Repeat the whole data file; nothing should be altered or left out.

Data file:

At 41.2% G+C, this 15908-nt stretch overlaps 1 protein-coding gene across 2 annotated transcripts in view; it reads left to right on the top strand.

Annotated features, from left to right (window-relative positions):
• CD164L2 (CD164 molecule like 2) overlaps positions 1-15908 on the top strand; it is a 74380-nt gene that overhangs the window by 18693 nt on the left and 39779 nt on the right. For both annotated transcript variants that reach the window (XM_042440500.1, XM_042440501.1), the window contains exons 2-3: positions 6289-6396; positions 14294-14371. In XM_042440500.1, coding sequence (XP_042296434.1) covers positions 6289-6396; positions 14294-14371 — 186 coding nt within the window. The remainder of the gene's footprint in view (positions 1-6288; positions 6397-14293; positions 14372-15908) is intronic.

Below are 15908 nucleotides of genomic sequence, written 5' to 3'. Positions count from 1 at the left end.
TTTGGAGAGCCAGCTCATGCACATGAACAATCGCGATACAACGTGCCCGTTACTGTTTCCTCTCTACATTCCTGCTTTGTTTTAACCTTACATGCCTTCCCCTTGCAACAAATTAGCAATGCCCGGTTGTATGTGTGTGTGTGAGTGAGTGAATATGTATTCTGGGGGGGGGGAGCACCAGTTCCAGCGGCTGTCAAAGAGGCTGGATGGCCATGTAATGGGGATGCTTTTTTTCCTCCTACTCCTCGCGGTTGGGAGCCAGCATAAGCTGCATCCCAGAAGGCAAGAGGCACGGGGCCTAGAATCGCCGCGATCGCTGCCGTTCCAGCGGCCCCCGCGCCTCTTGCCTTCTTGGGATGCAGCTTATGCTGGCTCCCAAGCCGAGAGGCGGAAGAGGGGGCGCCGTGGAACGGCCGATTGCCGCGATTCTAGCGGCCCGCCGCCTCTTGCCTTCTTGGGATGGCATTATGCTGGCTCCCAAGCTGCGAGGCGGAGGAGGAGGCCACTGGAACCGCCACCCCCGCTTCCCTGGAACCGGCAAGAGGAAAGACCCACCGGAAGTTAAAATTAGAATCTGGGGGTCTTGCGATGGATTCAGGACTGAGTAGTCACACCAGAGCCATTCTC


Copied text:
At 41.2% G+C, this 15908-nt stretch overlaps 1 protein-coding gene across 2 annotated transcripts in view; it reads left to right on the top strand.

Annotated features, from left to right (window-relative positions):
• CD164L2 (CD164 molecule like 2) overlaps positions 1-15908 on the top strand; it is a 74380-nt gene that overhangs the window by 18693 nt on the left and 39779 nt on the right. For both annotated transcript variants that reach the window (XM_042440500.1, XM_042440501.1), the window contains exons 2-3: positions 6289-6396; positions 14294-14371. In XM_042440500.1, coding sequence (XP_042296434.1) covers positions 6289-6396; positions 14294-14371 — 186 coding nt within the window. The remainder of the gene's footprint in view (positions 1-6288; positions 6397-14293; positions 14372-15908) is intronic.

Below are 15908 nucleotides of genomic sequence, written 5' to 3'. Positions count from 1 at the left end.
TTTGGAGAGCCAGCTCATGCACATGAACAATCGCGATACAACGTGCCCGTTACTGTTTCCTCTCTACATTCCTGCTTTGTTTTAACCTTACATGCCTTCCCCTTGCAACAAATTAGCAATGCCCGGTTGTATGTGTGTGTGTGAGTGAGTGAATATGTATTCTGGGGGGGGGGAGCACCAGTTCCAGCGGCTGTCAAAGAGGCTGGATGGCCATGTAATGGGGATGCTTTTTTTCCTCCTACTCCTCGCGGTTGGGAGCCAGCATAAGCTGCATCCCAGAAGGCAAGAGGCACGGGGCCTAGAATCGCCGCGATCGCTGCCGTTCCAGCGGCCCCCGCGCCTCTTGCCTTCTTGGGATGCAGCTTATGCTGGCTCCCAAGCCGAGAGGCGGAAGAGGGGGCGCCGTGGAACGGCCGATTGCCGCGATTCTAGCGGCCCGCCGCCTCTTGCCTTCTTGGGATGGCATTATGCTGGCTCCCAAGCTGCGAGGCGGAGGAGGAGGCCACTGGAACCGCCACCCCCGCTTCCCTGGAACCGGCAAGAGGAAAGACCCACCGGAAGTTAAAATTAGAATCTGGGGGTCTTGCGATGGATTCAGGACTGAGTAGTCACACCAGAGCCATTCTC